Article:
It’s my interpretation that the view espoused in the AER Issues Paper is that:

 3a)  it’s Paradigm #2 that is actually correct, according to a strict interpretation of the rules.

 3b)  but that this is having implications for management of System Security now … and these implications are likely to grow as the Semi-Scheduled category scales

 3c)  so something needs to be changed in order to put the NEM on a more sustainable footing.

… or, back in the protagonists world, the economy clearly won’t continue to tick over if everyone hits their snooze button after a sleepless night!


(C)  What do I think?

We have previously written that I have big concerns that the way in which the Semi-Scheduled category currently works is neither scalable, nor sustainable.   One of the places we wrote about this was in the Generator Report Card 2018 – and specifically  in Theme 13 within Part 2 of the 180-page Analytical Component in the GRC2018:


I’ve continued to puzzle about the challenges, and what might be done, and took the opportunity of using enhanced data sets of ‘Raw Off-Target’ compiled for the purposes of the Generator Statistical Digest 2019 and our ez2view software to write about:

 ‘Balancing Supply and Demand … in the fast approaching ‘NEM 2.0’ world’

Readers of that article will understand that I wonder whether the concerns raised in the AER Issues Paper are ‘the whole problem’ that’s emerging in this space, or whether they view the challenge too narrowly.

Far too often, it seems to me, we end up creating a ‘solution’ to only part of a problem – or indeed an out-dated view of what the underlying problem is (the Negawatt Dispatch Mechanism being one, for instance).  That, to me, is the promise of what is proposed in terms of ESB’s broader review of what’s required for NEM 2.0 – though obviously there are questions about what chance it has of actually succeeding:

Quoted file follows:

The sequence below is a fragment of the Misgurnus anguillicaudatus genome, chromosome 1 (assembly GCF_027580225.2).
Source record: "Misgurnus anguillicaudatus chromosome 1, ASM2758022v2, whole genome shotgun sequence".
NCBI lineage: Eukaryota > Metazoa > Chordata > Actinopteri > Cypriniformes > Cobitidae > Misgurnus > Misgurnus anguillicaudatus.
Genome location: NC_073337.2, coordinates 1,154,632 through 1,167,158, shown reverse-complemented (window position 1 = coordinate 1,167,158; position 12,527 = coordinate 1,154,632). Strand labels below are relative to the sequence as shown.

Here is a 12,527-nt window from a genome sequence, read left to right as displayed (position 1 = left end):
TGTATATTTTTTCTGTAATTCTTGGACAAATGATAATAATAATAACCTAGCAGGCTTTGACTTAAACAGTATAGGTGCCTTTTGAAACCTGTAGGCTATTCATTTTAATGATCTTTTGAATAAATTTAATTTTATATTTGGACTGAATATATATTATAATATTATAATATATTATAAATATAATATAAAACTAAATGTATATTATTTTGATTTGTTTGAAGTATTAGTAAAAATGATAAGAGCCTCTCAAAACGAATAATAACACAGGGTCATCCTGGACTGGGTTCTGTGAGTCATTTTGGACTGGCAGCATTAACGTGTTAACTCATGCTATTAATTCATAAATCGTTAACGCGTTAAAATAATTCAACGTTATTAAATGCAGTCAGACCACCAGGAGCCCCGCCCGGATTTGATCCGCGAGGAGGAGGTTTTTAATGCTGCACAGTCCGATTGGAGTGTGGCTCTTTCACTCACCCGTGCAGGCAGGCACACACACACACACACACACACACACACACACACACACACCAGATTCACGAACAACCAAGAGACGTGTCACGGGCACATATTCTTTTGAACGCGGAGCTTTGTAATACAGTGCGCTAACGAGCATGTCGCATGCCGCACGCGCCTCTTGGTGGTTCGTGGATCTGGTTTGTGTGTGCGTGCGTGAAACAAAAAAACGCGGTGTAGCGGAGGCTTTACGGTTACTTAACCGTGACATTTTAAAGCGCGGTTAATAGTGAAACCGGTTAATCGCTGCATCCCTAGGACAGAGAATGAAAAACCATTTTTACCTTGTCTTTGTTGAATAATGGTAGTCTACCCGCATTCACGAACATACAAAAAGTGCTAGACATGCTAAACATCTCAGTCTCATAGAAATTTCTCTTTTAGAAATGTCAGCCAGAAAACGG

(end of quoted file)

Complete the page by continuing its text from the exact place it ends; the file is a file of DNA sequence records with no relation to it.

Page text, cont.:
as someone else noted to me recently, prior to the creation of the NEM each of the relevant organisations (SECV, ECNSW, QEC and ETSA, etc) allocated the ‘smartest people’ to working through a design that would actually work.  I wonder what we’d find if we thought about the calibre of people who are allocated to deliberations like NEM 2.0 .  Are they ‘the smartest people’, or are these ‘smartest people’ currently operating the existing businesses?

As time permits I will have more thoughts to share about what the bigger picture seems to be, for me…

About the Author

Paul McArdle
One of three founders of Global-Roam back in 2000, Paul has been CEO of the company since that time. As an author on WattClarity, Paul's focus has been to help make the electricity market more understandable.

1 Comment on "‘Too Low for Zero’ as a parable for the AER Issues Paper?"

  1. If you take ideas to their logical conclusion, and ignore the reasons for our current predicament (ie perfect hindsight), then all generators over a minimum capacity (30MW is convenient) should be scheduled.

    Nobody starting a grid from scratch would allow such a high proportion of unscheduled generation capacity on the grid.

    But it’s not too late. If all generators above 30MW had to operate as scheduled generators – either by contract with another generator, or by adding technology), the market matching supply to demand would function correctly. Also reduce the LGC price by 20% per year for 5yrs, then you return to an equitable market.

    Also, if scheduled generators were proportionately penalised for not meeting dispatch targets, reliability would increase.

    And if the shortfall penalty was distributed proportionately among the generators that made up the shortfall, the cost of making up generation shortfalls would fall less on consumers.

    Markets are meant to work for consumers.